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Hydrology and Earth System Sciences An interactive open-access journal of the European Geosciences Union
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Volume 19, issue 9
Hydrol. Earth Syst. Sci., 19, 3891–3901, 2015
https://doi.org/10.5194/hess-19-3891-2015
© Author(s) 2015. This work is distributed under
the Creative Commons Attribution 3.0 License.
Hydrol. Earth Syst. Sci., 19, 3891–3901, 2015
https://doi.org/10.5194/hess-19-3891-2015
© Author(s) 2015. This work is distributed under
the Creative Commons Attribution 3.0 License.

Research article 16 Sep 2015

Research article | 16 Sep 2015

Climate model uncertainty versus conceptual geological uncertainty in hydrological modeling

T. O. Sonnenborg1, D. Seifert2, and J. C. Refsgaard1 T. O. Sonnenborg et al.
  • 1Geological Survey of Denmark and Greenland (GEUS), Department of Hydrology, Øster Voldgade 10, 1350 Copenhagen, Denmark
  • 2ALECTIA A/S, Water & Environment, Teknikerbyen 34, 2830 Virum, Denmark

Abstract. Projections of climate change impact are associated with a cascade of uncertainties including in CO2 emission scenarios, climate models, downscaling and impact models. The relative importance of the individual uncertainty sources is expected to depend on several factors including the quantity that is projected. In the present study the impacts of climate model uncertainty and geological model uncertainty on hydraulic head, stream flow, travel time and capture zones are evaluated. Six versions of a physically based and distributed hydrological model, each containing a unique interpretation of the geological structure of the model area, are forced by 11 climate model projections. Each projection of future climate is a result of a GCM–RCM model combination (from the ENSEMBLES project) forced by the same CO2 scenario (A1B). The changes from the reference period (1991–2010) to the future period (2081–2100) in projected hydrological variables are evaluated and the effects of geological model and climate model uncertainties are quantified. The results show that uncertainty propagation is context-dependent. While the geological conceptualization is the dominating uncertainty source for projection of travel time and capture zones, the uncertainty due to the climate models is more important for groundwater hydraulic heads and stream flow.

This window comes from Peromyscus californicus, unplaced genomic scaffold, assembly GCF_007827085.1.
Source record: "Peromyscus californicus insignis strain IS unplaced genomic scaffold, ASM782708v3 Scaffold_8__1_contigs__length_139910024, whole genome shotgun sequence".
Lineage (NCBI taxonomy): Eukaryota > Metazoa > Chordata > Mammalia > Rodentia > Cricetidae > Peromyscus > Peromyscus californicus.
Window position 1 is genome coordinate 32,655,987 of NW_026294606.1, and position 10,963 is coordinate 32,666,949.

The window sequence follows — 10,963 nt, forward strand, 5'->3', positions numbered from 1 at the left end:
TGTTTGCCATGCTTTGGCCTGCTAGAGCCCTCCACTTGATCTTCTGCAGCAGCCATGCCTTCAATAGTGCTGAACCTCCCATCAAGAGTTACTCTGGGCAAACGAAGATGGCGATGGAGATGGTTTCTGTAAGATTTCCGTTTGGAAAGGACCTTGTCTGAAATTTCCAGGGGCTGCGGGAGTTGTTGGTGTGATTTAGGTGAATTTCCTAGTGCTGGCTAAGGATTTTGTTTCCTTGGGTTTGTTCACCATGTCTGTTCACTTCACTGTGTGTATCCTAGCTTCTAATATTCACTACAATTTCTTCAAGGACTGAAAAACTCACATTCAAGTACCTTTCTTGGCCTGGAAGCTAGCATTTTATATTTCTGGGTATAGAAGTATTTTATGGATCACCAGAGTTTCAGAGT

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The impacts of climate model uncertainty and geological model uncertainty on hydraulic head, stream flow, travel time and capture zones are evaluated. Six versions of a physically based and distributed hydrological model, each containing a unique interpretation of the geological structure of the model area, are forced by 11 climate model projections. Geology is the dominating uncertainty source for travel time and capture zones, while climate dominates for hydraulic heads and steam flow.
The impacts of climate model uncertainty and geological model uncertainty on hydraulic head,...
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